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We round up some expert opinions from around the world
iPhone XR starts shipping this week, and already a slew of early reviews have come in. The verdict is almost unanimous: though the iPhone XS and XS Max win out in a couple of key areas, the compromises made to drop hundreds of dollars from the XR’s price tag are relatively slight.
We’ve highlighted some passages from various reviews if you want more detail, but in the simplest of terms here are the most important factors to consider when deciding whether or not to plump for an iPhone XR.
Pros: significantly cheaper than the XS range; incredible speed and performance; excellent front and back cameras; longest battery life of any iPhone ever; range of colorful finishes
Cons: no telephoto lens for optical zoom; lower resolution display than the XS range; no 3D touch capabilities
All things considered, for the average user, those trade-offs seem worth it. Most testers agreed that this is the best iPhone for most people. Here’s why.
Daring Fireball: If you want to use the telephoto lens, the iPhone XS may well be worth a few hundred extra dollars for that reason alone. If you don’t care about the telephoto lens, on the other hand, you should almost certainly consider buying an iPhone XR instead of a XS.
It sounds too good to be true, but the XR is almost as good as the XS models at a far lower price. Dollar for dollar, the XR is almost certainly the best iPhone Apple has ever made.
iMore: While there’s no telephoto camera, the wide-angle camera on iPhone XR is the same as the iPhone XS. It’s got bigger pixels and deeper pixels, to take in more light with less cross-talk. That means better low light, again, and with Smart HDR, even better detail in light and shadows.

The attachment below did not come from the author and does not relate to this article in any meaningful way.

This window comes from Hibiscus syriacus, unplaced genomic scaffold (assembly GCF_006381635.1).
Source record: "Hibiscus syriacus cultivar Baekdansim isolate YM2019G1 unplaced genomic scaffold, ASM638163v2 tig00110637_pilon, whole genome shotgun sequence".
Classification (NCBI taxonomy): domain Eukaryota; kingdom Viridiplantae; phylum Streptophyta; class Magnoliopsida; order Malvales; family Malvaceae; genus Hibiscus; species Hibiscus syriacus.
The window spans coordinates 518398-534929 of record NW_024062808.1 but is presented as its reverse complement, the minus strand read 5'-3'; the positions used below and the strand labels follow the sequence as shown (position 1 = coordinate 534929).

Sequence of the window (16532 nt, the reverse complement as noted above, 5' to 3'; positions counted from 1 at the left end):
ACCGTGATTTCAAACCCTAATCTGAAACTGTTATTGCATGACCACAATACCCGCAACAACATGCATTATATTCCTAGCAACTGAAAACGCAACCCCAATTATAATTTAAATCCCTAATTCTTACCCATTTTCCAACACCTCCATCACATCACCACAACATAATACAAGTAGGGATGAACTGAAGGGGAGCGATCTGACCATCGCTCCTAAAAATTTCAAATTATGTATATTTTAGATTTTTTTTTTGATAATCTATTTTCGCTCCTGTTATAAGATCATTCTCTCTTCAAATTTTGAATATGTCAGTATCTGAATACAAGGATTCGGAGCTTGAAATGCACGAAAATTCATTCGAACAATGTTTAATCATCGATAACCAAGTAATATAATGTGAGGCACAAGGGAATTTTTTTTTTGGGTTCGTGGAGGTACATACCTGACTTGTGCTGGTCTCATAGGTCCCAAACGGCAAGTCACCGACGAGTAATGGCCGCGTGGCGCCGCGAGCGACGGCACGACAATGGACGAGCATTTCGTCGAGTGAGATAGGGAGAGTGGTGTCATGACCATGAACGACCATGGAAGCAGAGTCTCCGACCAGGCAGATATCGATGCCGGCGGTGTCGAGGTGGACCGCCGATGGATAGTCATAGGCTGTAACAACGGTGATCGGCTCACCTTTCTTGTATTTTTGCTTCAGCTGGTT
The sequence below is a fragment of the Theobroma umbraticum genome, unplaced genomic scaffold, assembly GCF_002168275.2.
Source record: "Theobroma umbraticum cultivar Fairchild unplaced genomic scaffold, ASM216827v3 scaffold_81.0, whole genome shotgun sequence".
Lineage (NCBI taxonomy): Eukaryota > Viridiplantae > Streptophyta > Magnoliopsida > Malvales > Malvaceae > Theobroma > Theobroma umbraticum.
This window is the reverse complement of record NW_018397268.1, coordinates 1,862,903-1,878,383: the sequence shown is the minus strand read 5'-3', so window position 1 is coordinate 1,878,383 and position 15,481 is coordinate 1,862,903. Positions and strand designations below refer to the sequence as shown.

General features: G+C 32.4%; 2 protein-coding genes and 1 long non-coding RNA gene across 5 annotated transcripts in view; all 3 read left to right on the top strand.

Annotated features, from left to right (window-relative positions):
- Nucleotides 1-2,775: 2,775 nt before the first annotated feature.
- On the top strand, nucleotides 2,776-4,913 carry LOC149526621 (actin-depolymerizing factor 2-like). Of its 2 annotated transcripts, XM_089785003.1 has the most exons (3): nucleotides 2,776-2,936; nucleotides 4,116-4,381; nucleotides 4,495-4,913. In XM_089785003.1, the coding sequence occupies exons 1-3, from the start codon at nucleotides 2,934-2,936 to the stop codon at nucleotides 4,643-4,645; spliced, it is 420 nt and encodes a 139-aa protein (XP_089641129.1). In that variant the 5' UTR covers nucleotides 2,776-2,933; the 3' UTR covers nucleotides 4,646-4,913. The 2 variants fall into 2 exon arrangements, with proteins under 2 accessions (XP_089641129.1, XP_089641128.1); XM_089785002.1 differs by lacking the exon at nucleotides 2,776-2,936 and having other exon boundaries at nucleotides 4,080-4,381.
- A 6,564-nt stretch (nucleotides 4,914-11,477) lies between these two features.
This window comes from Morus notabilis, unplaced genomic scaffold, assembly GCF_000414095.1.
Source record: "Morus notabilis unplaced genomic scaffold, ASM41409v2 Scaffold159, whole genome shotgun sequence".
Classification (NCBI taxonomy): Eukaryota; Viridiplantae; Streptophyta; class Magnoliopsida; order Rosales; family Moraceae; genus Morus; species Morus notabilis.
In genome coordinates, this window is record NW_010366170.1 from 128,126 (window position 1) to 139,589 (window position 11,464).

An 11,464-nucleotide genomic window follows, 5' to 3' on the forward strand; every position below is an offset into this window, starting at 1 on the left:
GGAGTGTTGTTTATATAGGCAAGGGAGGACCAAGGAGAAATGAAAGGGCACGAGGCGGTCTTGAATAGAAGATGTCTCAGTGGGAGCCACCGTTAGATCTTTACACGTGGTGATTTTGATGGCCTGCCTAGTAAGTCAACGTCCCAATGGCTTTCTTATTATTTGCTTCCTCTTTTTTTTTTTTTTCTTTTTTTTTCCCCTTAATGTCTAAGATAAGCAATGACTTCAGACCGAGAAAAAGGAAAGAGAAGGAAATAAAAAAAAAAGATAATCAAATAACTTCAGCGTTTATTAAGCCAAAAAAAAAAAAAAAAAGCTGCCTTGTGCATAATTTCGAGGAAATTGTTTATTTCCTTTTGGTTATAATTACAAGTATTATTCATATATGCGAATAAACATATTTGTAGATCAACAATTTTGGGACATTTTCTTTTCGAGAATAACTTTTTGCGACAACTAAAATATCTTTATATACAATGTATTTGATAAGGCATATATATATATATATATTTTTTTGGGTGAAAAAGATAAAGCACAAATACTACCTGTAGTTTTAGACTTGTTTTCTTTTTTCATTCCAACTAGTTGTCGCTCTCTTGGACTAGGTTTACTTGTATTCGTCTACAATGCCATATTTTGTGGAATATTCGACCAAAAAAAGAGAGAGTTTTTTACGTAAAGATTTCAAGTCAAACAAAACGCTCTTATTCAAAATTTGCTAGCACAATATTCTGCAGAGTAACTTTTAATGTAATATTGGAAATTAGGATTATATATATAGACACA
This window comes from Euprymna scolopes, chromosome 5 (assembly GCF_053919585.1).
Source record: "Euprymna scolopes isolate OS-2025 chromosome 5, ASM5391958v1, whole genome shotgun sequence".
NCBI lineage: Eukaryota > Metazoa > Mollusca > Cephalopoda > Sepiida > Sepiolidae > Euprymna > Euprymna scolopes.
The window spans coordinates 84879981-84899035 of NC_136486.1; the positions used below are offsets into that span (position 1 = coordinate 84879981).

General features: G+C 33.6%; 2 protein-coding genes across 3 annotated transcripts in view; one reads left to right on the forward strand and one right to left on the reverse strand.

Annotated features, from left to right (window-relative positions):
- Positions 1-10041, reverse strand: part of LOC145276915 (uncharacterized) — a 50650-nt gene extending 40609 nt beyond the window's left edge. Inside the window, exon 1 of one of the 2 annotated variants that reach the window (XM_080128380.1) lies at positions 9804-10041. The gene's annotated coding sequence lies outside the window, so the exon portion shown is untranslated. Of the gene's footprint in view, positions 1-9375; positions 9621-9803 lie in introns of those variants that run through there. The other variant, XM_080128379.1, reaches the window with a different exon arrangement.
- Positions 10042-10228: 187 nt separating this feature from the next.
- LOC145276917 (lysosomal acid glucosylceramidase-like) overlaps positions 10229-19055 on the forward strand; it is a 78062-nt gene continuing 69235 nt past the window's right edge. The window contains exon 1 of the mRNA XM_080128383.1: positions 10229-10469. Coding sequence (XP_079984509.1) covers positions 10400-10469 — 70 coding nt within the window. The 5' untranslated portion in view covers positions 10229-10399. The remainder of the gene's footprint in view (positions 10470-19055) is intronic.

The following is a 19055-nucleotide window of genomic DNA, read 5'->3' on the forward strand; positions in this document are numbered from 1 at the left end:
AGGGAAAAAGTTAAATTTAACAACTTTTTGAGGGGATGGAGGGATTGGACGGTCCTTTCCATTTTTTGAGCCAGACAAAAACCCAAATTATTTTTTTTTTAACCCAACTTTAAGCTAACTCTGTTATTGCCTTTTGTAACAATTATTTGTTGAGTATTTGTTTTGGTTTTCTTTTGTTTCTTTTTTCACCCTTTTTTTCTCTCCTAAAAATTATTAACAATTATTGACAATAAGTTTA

At $750, iPhone XR certainly isn’t a budget or even a midrange phone. It’s just on the lower end of high. But, thanks to Apple’s top-of-the-line hardware engineering and the headroom afforded by A12 Bionic, it’ll last you or anyone you sell or hand it down to a good long while to come, maybe as long as a couple of phones that are half the price.
WIRED: The iPhone XR is made of aluminum, while the iPhone XS is made of stainless steel. However, the iPhone XR is made with 7000-series-grade aluminum, the strongest that’s commercially available, and I’ve seen no indication yet that this iPhone XR will warp or bend.
Most people – those who don’t spend their lives comparing specs and staring at bezels on multiple models of new smartphones each fall – are going to be very happy with this phone if they buy it.
The Verge: I rarely take zoom photos, so I didn’t miss the telephoto lens from the iPhone XS at all – especially since the iPhone XR can still take portrait photos with its single lens. In fact, I preferred the XR’s portrait mode to the XS, because the XR’s brighter f/1.8 lens and larger image sensor is much better in low light than the telephoto camera the XS uses for portrait shots.
If one thing is clear about the iPhone XR, it’s that Apple is going to sell tons of these. They’re huge upgrades from the iPhone 6 era of Apple phones, with the latest processors and cameras, a big screen in an updated design, and a competitive opening price of $750 for the 64GB model. That’s $50 less than the smaller Pixel 3. It’s priced to move.
Engadget: When Apple launched the iPhone X last year, it quickly became the company’s most popular phone, but its price tag meant it was out of reach for a lot of people itching for an upgrade. That left the company with a new challenge: finding a way to squeeze all the important bits from its new, premium smartphones into a body that doesn’t cost nearly as much.
The XR uses the same A12 Bionic chipset as the XS and the XS Max, and it shows. This thing is fast. Big improvements to the quad-core GPU also means graphically rich games like Fortnite run like a dream. There’s enough power on tap here that you won’t have to worry about upgrading for a while.